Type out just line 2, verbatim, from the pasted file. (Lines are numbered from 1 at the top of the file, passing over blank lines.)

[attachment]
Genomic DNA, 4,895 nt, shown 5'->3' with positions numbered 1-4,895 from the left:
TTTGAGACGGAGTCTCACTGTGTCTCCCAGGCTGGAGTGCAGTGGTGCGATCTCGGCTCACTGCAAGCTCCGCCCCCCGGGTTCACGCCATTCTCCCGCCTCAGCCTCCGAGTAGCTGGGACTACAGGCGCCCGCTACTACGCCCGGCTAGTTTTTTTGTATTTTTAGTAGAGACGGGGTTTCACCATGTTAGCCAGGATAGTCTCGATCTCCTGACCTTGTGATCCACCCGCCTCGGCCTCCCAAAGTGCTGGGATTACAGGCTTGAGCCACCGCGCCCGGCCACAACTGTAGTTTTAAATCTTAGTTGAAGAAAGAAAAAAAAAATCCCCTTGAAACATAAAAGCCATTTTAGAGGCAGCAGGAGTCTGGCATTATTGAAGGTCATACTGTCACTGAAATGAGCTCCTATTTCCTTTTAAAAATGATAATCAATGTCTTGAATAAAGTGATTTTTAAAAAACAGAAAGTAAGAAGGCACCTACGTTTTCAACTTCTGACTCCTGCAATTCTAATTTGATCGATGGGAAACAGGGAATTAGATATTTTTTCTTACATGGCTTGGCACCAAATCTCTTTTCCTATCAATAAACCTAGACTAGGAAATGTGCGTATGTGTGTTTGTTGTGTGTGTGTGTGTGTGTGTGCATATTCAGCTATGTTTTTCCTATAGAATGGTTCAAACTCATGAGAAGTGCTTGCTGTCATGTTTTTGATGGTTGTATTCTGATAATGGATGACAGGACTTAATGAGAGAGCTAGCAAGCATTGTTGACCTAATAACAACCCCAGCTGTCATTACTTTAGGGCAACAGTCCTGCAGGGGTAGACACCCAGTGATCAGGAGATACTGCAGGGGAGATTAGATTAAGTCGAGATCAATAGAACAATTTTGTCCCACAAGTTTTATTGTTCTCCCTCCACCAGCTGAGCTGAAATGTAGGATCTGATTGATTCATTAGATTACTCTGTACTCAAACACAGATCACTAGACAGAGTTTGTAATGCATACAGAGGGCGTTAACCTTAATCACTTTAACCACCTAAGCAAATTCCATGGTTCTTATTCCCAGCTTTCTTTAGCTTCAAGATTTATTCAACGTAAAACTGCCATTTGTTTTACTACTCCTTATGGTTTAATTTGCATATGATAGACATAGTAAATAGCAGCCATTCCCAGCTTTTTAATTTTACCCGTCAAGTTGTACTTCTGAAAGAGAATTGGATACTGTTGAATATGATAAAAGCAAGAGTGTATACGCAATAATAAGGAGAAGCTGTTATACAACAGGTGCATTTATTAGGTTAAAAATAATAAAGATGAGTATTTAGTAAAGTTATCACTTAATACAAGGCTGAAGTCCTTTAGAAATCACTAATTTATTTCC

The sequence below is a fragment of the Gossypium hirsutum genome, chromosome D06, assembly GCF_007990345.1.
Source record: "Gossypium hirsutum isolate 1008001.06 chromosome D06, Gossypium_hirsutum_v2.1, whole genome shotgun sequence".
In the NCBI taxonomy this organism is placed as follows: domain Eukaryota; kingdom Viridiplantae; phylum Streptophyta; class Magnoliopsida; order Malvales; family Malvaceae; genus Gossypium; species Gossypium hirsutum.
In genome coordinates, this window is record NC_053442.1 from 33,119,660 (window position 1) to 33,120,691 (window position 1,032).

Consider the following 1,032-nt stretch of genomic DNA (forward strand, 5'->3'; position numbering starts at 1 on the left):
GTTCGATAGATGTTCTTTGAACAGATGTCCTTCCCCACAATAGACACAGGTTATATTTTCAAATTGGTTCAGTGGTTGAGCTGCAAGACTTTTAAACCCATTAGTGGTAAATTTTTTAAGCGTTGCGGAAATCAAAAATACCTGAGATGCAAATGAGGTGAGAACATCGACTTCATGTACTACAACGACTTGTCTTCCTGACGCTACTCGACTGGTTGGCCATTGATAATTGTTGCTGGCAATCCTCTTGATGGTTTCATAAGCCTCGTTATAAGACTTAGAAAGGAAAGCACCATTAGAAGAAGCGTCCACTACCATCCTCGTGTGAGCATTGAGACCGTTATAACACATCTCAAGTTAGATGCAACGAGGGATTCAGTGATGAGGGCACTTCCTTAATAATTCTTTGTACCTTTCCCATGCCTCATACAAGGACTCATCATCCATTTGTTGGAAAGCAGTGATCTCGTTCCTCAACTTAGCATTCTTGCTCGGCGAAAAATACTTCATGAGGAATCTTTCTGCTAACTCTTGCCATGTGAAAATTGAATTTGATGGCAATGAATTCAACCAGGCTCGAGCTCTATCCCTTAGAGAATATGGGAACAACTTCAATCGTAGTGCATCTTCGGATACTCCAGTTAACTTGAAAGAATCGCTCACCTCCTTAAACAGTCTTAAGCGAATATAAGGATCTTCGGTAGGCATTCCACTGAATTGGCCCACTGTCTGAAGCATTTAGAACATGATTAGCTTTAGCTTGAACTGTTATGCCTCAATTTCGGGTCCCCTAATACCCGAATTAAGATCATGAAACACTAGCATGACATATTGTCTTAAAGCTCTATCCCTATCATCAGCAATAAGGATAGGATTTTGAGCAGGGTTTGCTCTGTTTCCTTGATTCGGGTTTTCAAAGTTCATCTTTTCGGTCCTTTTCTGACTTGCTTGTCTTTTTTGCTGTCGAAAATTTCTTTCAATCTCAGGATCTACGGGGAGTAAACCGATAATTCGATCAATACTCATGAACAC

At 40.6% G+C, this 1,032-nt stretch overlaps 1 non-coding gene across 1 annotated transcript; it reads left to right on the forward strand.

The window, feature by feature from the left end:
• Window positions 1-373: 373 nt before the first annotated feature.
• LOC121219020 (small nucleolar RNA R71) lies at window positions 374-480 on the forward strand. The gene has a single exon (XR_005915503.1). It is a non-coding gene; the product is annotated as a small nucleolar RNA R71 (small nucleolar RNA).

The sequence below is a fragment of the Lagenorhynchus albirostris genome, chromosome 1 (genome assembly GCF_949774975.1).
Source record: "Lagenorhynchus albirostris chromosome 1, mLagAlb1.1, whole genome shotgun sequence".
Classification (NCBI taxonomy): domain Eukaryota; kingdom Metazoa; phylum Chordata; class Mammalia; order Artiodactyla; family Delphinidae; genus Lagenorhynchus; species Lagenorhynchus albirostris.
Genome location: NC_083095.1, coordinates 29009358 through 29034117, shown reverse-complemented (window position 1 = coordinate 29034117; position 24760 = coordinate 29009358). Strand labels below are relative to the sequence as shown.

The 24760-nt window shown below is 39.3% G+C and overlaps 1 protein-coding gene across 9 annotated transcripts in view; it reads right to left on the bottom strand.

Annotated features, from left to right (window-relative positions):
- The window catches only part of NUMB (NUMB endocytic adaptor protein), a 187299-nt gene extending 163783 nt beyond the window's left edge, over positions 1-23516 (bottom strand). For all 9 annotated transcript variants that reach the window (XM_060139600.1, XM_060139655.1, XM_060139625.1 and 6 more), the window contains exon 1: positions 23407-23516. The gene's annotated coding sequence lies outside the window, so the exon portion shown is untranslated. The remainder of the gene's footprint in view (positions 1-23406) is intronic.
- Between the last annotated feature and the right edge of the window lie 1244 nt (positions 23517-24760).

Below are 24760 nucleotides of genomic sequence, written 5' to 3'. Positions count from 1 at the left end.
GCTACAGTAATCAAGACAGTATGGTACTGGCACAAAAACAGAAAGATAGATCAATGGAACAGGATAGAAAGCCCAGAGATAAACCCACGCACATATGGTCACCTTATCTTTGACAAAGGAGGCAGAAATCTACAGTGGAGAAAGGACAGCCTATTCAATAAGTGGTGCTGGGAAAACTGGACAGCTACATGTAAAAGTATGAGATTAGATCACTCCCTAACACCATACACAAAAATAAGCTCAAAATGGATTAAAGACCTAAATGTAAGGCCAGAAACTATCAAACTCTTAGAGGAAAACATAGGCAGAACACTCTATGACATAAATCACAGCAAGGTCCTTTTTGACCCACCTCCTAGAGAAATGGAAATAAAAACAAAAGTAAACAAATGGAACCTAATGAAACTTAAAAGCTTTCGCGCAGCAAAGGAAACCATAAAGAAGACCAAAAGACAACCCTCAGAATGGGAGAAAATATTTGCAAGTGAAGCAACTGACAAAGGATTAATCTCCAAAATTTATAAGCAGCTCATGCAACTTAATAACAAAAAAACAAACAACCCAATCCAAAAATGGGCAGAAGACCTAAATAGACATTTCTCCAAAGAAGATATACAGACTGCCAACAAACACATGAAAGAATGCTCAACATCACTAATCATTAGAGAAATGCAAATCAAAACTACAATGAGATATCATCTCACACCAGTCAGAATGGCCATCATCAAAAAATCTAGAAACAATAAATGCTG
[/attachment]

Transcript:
TTTGAGACGGAGTCTCACTGTGTCTCCCAGGCTGGAGTGCAGTGGTGCGATCTCGGCTCACTGCAAGCTCCGCCCCCCGGGTTCACGCCATTCTCCCGCCTCAGCCTCCGAGTAGCTGGGACTACAGGCGCCCGCTACTACGCCCGGCTAGTTTTTTTGTATTTTTAGTAGAGACGGGGTTTCACCATGTTAGCCAGGATAGTCTCGATCTCCTGACCTTGTGATCCACCCGCCTCGGCCTCCCAAAGTGCTGGGATTACAGGCTTGAGCCACCGCGCCCGGCCACAACTGTAGTTTTAAATCTTAGTTGAAGAAAGAAAAAAAAAATCCCCTTGAAACATAAAAGCCATTTTAGAGGCAGCAGGAGTCTGGCATTATTGAAGGTCATACTGTCACTGAAATGAGCTCCTATTTCCTTTTAAAAATGATAATCAATGTCTTGAATAAAGTGATTTTTAAAAAACAGAAAGTAAGAAGGCACCTACGTTTTCAACTTCTGACTCCTGCAATTCTAATTTGATCGATGGGAAACAGGGAATTAGATATTTTTTCTTACATGGCTTGGCACCAAATCTCTTTTCCTATCAATAAACCTAGACTAGGAAATGTGCGTATGTGTGTTTGTTGTGTGTGTGTGTGTGTGTGTGCATATTCAGCTATGTTTTTCCTATAGAATGGTTCAAACTCATGAGAAGTGCTTGCTGTCATGTTTTTGATGGTTGTATTCTGATAATGGATGACAGGACTTAATGAGAGAGCTAGCAAGCATTGTTGACCTAATAACAACCCCAGCTGTCATTACTTTAGGGCAACAGTCCTGCAGGGGTAGACACCCAGTGATCAGGAGATACTGCAGGGGAGATTAGATTAAGTCGAGATCAATAGAACAATTTTGTCCCACAAGTTTTATTGTTCTCCCTCCACCAGCTGAGCTGAAATGTAGGATCTGATTGATTCATTAGATTACTCTGTACTCAAACACAGATCACTAGACAGAGTTTGTAATGCATACAGAGGGCGTTAACCTTAATCACTTTAACCACCTAAGCAAATTCCATGGTTCTTATTCCCAGCTTTCTTTAGCTTCAAGATTTATTCAACGTAAAACTGCCATTTGTTTTACTACTCCTTATGGTTTAATTTGCATATGATAGACATAGTAAATAGCAGCCATTCCCAGCTTTTTAATTTTACCCGTCAAGTTGTACTTCTGAAAGAGAATTGGATACTGTTGAATATGATAAAAGCAAGAGTGTATACGCAATAATAAGGAGAAGCTGTTATACAACAGGTGCATTTATTAGGTTAAAAATAATAAAGATGAGTATTTAGTAAAGTTATCACTTAATACAAGGCTGAAGTCCTTTAGAAATCACTAATTTATTTCC